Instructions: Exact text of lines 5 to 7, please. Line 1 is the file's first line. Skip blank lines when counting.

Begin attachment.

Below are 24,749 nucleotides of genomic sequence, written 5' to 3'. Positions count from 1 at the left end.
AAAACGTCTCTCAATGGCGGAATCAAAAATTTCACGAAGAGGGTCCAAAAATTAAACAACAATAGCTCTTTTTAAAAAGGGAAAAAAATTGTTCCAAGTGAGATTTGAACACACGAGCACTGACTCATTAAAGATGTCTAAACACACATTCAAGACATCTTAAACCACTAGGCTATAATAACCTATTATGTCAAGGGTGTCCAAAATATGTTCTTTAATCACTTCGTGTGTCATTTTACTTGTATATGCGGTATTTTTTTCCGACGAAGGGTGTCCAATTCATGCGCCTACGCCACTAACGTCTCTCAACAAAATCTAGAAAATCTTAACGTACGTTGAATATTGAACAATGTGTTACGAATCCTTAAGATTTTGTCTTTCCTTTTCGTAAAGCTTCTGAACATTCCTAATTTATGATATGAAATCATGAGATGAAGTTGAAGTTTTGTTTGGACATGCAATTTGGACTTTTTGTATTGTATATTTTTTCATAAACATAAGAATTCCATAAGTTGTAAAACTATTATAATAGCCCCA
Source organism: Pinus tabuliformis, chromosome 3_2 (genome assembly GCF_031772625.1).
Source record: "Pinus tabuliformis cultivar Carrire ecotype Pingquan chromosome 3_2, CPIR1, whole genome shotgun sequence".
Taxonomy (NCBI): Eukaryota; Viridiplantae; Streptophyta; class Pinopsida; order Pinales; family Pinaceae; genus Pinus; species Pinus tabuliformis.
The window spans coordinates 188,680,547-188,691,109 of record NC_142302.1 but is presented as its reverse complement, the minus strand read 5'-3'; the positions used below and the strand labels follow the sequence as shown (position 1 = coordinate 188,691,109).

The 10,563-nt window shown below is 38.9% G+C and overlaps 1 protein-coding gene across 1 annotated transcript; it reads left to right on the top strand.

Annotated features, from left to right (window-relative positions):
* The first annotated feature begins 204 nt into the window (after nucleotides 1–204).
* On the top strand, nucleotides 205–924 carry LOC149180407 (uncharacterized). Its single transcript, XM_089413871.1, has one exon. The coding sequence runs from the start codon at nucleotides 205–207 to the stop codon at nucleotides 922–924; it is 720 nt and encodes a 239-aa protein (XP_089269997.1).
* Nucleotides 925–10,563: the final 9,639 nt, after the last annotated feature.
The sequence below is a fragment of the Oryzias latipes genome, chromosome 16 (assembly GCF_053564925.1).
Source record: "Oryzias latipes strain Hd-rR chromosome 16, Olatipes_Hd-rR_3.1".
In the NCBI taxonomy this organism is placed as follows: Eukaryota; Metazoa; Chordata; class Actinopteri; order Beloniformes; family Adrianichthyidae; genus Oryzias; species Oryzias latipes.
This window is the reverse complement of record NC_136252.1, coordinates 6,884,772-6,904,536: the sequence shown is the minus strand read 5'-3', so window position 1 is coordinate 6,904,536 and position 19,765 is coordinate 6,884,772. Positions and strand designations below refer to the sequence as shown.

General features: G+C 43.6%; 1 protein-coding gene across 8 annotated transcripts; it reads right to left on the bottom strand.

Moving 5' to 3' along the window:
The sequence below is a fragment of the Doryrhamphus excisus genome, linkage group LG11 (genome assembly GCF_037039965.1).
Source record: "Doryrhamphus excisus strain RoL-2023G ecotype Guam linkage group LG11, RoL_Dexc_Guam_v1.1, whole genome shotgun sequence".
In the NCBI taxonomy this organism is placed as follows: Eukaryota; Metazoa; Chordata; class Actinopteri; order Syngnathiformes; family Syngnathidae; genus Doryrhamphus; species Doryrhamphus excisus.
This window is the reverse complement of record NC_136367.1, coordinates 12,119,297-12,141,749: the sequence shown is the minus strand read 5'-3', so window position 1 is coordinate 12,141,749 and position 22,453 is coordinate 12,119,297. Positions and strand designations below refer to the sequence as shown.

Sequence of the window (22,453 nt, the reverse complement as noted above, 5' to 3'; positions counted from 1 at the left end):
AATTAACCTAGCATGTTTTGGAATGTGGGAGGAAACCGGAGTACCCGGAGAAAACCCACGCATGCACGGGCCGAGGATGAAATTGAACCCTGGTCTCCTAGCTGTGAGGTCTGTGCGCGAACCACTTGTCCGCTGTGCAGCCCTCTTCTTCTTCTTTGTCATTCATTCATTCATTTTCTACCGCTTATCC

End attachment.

Taxonomy (NCBI): Eukaryota; Viridiplantae; Streptophyta; class Pinopsida; order Pinales; family Pinaceae; genus Pinus; species Pinus tabuliformis.
The window spans coordinates 188,680,547-188,691,109 of record NC_142302.1 but is presented as its reverse complement, the minus strand read 5'-3'; the positions used below and the strand labels follow the sequence as shown (position 1 = coordinate 188,691,109).

The 10,563-nt window shown below is 38.9% G+C and overlaps 1 protein-coding gene across 1 annotated transcript; it reads left to right on the top strand.